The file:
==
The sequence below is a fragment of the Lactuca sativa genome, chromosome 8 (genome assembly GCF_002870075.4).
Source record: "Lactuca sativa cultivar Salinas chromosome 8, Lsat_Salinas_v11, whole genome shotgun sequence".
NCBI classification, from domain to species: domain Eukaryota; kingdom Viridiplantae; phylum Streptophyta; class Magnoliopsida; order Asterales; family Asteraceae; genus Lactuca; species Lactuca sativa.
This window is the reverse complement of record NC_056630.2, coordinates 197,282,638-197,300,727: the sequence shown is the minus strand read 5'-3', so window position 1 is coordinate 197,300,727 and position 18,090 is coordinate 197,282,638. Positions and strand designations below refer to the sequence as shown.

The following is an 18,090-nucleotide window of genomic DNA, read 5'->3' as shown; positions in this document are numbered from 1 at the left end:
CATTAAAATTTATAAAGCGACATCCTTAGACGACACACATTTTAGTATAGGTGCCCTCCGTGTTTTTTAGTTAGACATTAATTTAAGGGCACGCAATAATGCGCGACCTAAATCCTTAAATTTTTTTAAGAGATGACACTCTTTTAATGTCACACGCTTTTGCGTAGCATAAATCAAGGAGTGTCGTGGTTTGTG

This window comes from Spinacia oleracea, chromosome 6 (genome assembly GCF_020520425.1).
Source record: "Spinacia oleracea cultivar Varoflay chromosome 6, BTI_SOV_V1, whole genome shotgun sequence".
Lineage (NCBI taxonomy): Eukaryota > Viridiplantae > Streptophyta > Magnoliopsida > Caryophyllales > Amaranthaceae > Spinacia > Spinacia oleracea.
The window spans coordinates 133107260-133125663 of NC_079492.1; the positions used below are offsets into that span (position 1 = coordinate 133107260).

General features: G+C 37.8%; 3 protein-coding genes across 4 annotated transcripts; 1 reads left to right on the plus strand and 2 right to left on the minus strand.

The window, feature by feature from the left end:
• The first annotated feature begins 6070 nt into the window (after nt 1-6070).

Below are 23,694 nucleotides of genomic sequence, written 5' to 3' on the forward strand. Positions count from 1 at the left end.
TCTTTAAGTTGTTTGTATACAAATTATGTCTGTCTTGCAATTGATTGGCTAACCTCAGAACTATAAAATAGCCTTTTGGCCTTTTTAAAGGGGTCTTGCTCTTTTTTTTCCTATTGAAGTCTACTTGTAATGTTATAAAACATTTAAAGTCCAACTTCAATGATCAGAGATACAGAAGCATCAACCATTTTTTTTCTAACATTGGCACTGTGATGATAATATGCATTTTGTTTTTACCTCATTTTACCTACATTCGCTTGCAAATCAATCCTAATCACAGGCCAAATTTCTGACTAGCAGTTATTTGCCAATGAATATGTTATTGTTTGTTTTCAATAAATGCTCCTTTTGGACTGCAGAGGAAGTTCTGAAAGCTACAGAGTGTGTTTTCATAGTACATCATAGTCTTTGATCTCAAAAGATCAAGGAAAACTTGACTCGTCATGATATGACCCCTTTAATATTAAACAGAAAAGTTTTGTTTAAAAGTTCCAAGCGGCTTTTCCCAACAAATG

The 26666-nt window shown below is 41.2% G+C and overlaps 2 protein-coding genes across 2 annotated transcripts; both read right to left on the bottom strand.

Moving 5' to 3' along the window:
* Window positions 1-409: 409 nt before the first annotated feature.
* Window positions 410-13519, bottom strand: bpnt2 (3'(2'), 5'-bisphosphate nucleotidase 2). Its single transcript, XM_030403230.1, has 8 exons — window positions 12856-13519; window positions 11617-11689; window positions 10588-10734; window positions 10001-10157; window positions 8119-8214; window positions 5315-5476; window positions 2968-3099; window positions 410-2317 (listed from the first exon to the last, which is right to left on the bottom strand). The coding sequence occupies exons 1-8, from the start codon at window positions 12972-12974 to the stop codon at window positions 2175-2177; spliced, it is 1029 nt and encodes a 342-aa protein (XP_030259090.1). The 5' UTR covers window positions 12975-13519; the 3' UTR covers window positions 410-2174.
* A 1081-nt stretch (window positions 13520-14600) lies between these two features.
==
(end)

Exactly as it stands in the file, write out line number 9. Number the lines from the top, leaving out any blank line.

Lineage (NCBI taxonomy): Eukaryota > Viridiplantae > Streptophyta > Magnoliopsida > Caryophyllales > Amaranthaceae > Spinacia > Spinacia oleracea.